Out of the Attic: What happened to one of Washington’s 
local watering holes?

Out of the Attic: What happened to one of Washington’s 
local watering holes?

(Photo/Library of Congress) 

The public open space today known as Market Square was a jumble of buildings in the 19th and early 20th centuries and bisected by two alleyways.

Sharpskin Alley connected North Fairfax and Royal streets, parallel to the south facing archways of Alexandria City Hall. Market Alley (also known as Shinbone Alley) pierced the center of the block from King Street northward, ending at the market stalls of City Hall. On the southeast corner of the two alleys was lot 48, first acquired in the 1760s by Richard Arell, who ran a tavern and other businesses on the property until 1774.

Historians are unsure whether the building seen in this 1960s-era photograph — taken through one of City Hall’s archways — was the actual tavern building or whether the tavern was operated out of one of the other buildings constructed by Arell on the same lot. However, the large size and construction suggests that this structure always was used for a major purpose.

The building appears to have been built about 1800 in an unusual style known as the “flounder,” in which the end-wall, half-gable profile resembled that of the narrow fish. Soon after construction, the building was enlarged as a “double-flounder,” with an identical addition added to the south side. The faint line descending from the gable peak marks the division between each section.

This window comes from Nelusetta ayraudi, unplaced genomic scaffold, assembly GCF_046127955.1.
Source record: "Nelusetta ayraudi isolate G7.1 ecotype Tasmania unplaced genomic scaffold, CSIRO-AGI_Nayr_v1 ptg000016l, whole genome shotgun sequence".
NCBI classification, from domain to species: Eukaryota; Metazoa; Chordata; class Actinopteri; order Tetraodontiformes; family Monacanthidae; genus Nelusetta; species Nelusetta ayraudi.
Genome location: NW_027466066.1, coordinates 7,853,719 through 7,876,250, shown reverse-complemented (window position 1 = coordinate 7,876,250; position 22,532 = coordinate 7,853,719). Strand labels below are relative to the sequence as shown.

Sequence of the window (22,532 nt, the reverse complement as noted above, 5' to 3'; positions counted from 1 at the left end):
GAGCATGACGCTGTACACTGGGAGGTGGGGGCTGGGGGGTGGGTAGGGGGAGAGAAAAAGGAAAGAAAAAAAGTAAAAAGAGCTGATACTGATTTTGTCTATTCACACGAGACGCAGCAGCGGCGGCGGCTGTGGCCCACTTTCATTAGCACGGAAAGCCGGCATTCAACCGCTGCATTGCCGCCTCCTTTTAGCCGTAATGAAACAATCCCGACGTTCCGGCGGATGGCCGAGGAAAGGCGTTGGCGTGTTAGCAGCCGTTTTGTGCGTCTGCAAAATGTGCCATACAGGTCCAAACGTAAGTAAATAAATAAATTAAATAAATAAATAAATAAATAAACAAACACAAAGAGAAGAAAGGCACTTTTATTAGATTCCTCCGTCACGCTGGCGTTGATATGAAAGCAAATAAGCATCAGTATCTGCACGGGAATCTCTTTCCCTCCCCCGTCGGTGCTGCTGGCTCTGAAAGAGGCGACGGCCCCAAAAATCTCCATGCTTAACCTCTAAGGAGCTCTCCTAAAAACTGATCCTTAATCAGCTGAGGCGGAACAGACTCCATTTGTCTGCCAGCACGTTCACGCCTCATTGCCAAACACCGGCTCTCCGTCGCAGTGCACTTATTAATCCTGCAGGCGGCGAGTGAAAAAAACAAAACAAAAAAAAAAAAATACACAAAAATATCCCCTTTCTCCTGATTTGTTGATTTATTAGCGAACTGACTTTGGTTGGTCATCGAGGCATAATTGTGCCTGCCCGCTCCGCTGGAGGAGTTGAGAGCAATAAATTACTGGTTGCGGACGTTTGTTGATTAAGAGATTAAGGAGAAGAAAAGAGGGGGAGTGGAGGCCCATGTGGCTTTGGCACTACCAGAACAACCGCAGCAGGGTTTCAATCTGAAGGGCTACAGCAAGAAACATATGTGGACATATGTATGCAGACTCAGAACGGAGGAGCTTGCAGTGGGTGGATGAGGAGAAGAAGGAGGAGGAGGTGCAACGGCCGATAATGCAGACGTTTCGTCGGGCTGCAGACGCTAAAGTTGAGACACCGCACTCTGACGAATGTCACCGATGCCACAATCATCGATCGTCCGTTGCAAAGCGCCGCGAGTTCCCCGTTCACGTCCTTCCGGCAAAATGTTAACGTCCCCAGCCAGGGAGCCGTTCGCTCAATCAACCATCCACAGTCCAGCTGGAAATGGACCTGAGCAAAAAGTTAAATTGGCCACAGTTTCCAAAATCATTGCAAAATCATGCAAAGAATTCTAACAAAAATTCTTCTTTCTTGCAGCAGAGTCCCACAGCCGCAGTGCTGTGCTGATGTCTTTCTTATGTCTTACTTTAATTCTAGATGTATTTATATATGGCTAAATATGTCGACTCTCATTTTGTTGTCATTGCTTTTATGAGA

From 1903 to 1919, the building was well known as Zimmerman’s Oyster House and later became part of the Worth Hulfish and Sons Hardware complex. In the early 1960s, officials weighed demolishing the building to create the fountain and open plaza at Market Square as part of an urban renewal project.

But the idea quickly became controversial. Preservationists argued that the site’s association with a tavern where George Washington had dined on at least 16 occasions — and where, in 1774, he chaired a committee that adopted the

Fairfax Resolves, which later was incorporated into the Bill of Rights of the U.S. Constitution — warranted protection.

Unfortunately, the precise location of the tavern within this structure could never be fully documented, and demolition proceeded on schedule. Later, documents were discovered that suggested the Arell’s tavern building actually was located in a nearby structure that vanished by 1811.

Out of the Attic is provided by the 
Office of Historic Alexandria.